This was followed by another development that has its effect on Turkish-Israeli relations, with Ankara backing out one of its most important annual military exercises with Israel, which is periodically carried out by Turkey with NATO members under the name of the ‘Anatolian Eagle’. This raised quite a commotion in Tel Aviv and there were many conjectures over the intent behind this step. The importance of these military exercises is that it provides Israeli forces a larger air space to train its pilots, as the Israel has limited air space. It also allows Israeli pilots to learn the various aerial routes and entry points into the region, a knowledge Israel has previously exploited when Israeli airplanes attacked a Syrian location in September 2007 in Deir Al-Zour under the allegation that it is a nuclear reactor under construction. The Der Spiegel magazine revealed at that time that those airplanes infiltrated the Turkish Syrian North Eastern borders and entered through them into the Syrian airspace and destroyed the targeted location.

At another level, Erdogan went even further in confronting Israeli allegations over the Iranian nuclear file in his statement to the British Guardian magazine saying “Western fears of Tehran’s desire to possess a nuclear bomb is based on hearsay”.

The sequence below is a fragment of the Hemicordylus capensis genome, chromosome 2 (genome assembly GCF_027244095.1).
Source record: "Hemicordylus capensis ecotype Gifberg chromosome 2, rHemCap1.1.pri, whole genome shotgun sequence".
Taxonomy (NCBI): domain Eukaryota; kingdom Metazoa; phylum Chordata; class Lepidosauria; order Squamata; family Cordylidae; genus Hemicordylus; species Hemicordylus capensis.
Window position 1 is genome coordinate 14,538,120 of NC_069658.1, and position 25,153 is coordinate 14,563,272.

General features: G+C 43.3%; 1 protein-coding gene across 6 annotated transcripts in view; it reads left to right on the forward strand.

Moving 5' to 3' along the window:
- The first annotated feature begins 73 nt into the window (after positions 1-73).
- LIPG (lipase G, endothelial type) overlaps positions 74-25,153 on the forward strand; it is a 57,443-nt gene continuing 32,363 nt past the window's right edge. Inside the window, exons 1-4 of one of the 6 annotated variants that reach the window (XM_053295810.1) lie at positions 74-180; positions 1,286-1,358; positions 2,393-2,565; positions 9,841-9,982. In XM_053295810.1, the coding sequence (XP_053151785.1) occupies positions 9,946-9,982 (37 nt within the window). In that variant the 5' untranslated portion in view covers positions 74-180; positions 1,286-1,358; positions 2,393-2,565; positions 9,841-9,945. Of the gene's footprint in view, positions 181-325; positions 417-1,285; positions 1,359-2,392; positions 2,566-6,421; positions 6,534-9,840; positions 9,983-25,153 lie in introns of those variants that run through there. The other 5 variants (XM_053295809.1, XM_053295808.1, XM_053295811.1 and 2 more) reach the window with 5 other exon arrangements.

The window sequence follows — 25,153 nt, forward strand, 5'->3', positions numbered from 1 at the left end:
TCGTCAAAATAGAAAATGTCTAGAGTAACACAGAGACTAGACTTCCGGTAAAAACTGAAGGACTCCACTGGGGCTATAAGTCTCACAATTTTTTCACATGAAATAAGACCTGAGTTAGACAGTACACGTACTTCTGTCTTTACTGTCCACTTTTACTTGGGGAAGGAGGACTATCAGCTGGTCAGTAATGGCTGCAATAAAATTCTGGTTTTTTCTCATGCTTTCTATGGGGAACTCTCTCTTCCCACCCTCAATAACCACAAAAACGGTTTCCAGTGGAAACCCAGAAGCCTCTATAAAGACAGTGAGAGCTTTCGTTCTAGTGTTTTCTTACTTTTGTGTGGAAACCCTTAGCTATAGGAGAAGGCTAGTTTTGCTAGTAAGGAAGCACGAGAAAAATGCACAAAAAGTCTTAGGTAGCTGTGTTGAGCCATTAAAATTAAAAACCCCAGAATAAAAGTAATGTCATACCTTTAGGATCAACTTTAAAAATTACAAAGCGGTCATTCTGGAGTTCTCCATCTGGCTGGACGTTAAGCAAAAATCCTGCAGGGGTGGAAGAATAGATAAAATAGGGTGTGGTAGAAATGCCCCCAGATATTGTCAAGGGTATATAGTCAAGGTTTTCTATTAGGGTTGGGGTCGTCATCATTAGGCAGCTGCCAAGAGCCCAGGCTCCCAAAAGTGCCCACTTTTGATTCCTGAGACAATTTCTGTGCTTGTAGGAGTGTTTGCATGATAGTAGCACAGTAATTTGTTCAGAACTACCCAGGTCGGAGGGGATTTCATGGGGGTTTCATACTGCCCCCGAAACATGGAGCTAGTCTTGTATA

The question raised here is what would be the result of the Turkish positions on Israel? Will it amount to a strategic shift or would it just be a temporary tactical position? In reality, Erdogan has succeeded in reclaiming a vital role for Turkish diplomacy at the Arab and regional levels with these initial positions. It is noticed that despite internal (especially on the side of Turkish military forces) and external pressures (related to the necessity of preserving the vital interests of the US and Israel), the positions of the Turkish government have confirmed in the past its ability to keep the independence of its decisions.  This was apparent from its refusal to allow the passage of the US forces through its territories during the Iraq war in 2003. It can be said that the current Turkish movements are still in its exploratory phases to identify the level of Arab responsiveness and assess the cost and returns. In order for the principled Turkish position over Israel to be successful there must be a corresponding Arab dimension to push this Turkish change into an Arab–Turkish strategic regional alliance. This alliance would restructure the regional formulas and balance of power in the region at a level that would penetrate and break the strategic Turkish–Israeli alliance. There is always the fear that Arabs would not avail this new opportunity, as unfortunately the Arab region still remains a region of lost opportunities. If the adverse Arab position persists, it is likely that a gradual Turkish retreat will happen with respect to the current position on Israel.